New WikiLeaks documents expose phony claims of 2018 Syria chemical weapons attack

Documents published by WikiLeaks on Saturday confirm that there is significant dissent within the Organisation for the Prohibition of Chemical Weapons (OPCW), the global chemical weapons watchdog, over the doctoring of a public report on the alleged April 7, 2018 chemical weapons attack in Douma, Syria, which reportedly killed 49 people and wounded as many as 650.

The latest round of revelations makes clear that the US-led regime-change operation in Syria, which began in 2011, has been based on a pack of lies. The role of WikiLeaks in exposing these lies demonstrates why the US government has been pursuing WikiLeaks founder Julian Assange so ferociously, along with Washington's partners in crime such as Britain and Australia.

Relying on video that showed alleged victims of the attack in a hospital gasping for air and foaming at the mouth, the Trump administration and its European allies launched missile strikes against Syria just one week later. The US-led attack was an act of war that threatened to spark a wider conflict with Russia and Iran, both of which have military forces deployed in the country to back the Assad government in the eight-year regime-change war fueled by the CIA.

While the Trump administration made no effort to seek independent confirmation of the allegations against Assad before taking military action, the OPCW report and the organization’s supposedly objective stance were used to justify the assault months after the fact.

The U.S. launched an attack on Damascus, Syria on April 14, 2018. U.S. President Donald Trump announced airstrikes in retaliation for the country's alleged use of chemical weapons. (AP Photo/Hassan Ammar)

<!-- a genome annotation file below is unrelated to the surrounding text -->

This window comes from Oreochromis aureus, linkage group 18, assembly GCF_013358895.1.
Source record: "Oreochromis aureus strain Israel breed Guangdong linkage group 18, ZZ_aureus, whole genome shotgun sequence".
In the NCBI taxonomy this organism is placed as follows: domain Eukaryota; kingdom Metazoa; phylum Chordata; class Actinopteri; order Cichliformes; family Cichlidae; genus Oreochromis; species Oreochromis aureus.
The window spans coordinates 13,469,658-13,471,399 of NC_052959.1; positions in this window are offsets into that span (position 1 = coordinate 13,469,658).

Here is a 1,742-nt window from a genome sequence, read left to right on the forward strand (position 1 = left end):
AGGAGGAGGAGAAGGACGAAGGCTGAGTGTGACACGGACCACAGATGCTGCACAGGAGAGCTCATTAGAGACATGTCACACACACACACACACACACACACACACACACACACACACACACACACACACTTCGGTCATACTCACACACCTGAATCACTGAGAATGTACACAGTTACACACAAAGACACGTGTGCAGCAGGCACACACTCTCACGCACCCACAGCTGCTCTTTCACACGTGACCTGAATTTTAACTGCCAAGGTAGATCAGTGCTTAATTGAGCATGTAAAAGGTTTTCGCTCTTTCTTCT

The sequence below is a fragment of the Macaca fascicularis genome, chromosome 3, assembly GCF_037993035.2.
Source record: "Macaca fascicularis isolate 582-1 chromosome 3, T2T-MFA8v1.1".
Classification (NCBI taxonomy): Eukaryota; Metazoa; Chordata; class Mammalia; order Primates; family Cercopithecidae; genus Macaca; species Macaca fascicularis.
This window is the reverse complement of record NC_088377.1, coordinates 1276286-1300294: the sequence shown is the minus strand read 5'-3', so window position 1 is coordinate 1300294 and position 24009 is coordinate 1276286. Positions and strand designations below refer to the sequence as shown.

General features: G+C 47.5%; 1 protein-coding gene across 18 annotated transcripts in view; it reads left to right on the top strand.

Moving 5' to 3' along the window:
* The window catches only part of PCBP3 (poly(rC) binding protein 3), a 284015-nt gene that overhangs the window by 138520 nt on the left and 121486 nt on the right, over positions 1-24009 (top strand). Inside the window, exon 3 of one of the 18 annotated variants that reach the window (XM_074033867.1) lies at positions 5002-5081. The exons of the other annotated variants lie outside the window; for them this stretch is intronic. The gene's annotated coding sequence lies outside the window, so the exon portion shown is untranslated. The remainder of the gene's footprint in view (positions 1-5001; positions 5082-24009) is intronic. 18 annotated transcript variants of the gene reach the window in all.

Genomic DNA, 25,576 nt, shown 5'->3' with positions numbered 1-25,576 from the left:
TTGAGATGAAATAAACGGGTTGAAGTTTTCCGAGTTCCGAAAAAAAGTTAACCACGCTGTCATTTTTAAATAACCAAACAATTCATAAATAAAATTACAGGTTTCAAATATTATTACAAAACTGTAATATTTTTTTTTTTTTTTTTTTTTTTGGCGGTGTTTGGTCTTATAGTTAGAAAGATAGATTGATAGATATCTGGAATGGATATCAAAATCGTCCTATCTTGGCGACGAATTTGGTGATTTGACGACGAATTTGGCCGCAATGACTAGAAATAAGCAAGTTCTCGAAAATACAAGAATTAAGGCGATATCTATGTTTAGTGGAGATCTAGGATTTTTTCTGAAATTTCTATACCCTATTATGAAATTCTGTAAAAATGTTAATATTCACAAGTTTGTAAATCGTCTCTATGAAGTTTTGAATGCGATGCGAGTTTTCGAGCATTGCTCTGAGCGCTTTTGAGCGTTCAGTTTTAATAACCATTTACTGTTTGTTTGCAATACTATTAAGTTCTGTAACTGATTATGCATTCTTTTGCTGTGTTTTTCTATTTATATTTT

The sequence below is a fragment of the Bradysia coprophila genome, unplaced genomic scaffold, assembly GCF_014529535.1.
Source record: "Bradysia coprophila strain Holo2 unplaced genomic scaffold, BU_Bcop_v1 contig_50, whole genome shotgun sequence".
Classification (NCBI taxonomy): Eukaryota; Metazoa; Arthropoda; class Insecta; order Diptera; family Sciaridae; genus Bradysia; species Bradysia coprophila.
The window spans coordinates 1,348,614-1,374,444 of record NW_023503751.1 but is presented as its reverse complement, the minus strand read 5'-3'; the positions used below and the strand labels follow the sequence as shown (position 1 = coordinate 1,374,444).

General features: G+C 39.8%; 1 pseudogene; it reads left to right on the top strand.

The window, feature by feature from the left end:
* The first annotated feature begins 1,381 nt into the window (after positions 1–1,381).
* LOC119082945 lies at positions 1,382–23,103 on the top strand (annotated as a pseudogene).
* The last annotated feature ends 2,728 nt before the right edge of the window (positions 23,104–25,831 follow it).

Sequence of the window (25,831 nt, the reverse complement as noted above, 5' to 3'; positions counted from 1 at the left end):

However, a series of internal OPCW files published by WikiLeaks, and reporting by columnist Peter Hitchens in the Daily Mail, show that serious concerns have been raised by members of the OPCW Fact Finding Mission (FFM) to Douma about evidence that was excluded from the final report in order to implicate Assad.

Relying on Islamist terrorist groups as “moderate rebel” proxies, including Al Qaeda and its affiliates, the US and its European allies have overseen a war that has resulted in the deaths of 570,000 people and displaced more than 12 million. The years of carnage have been aimed at overthrowing Syrian President Bashar al-Assad and installing a pliant Western puppet regime in order to neutralize the influence of Iran and Russia in the oil-rich Middle East. Claims of chemical weapons attacks and the use of “barrel bombs” by Syria’s military have been repeatedly used throughout the war in an effort to justify Western military action and call for the removal of Assad.

A memo sent to Fernando Arias, the director-general of the OPCW, on March 14, 2019 by a member of the FFM who had been sent to Douma to analyze the ballistics of two cylinders which were the purported source of the toxic gas, noted that there were about 20 inspectors who had expressed concerns over the final report published at the beginning of that month.

The author of the memo notes that members of the FFM felt that the report “did not reflect the views of the team members that deployed to Douma,” and that only one OPCW inspector who had been in Syria, a paramedic, was ultimately involved in the production of the final report. He notes that his investigation into the provenance of the cylinders, one which was found lying on a bed and another on an apartment rooftop, was excluded from the final report released in March.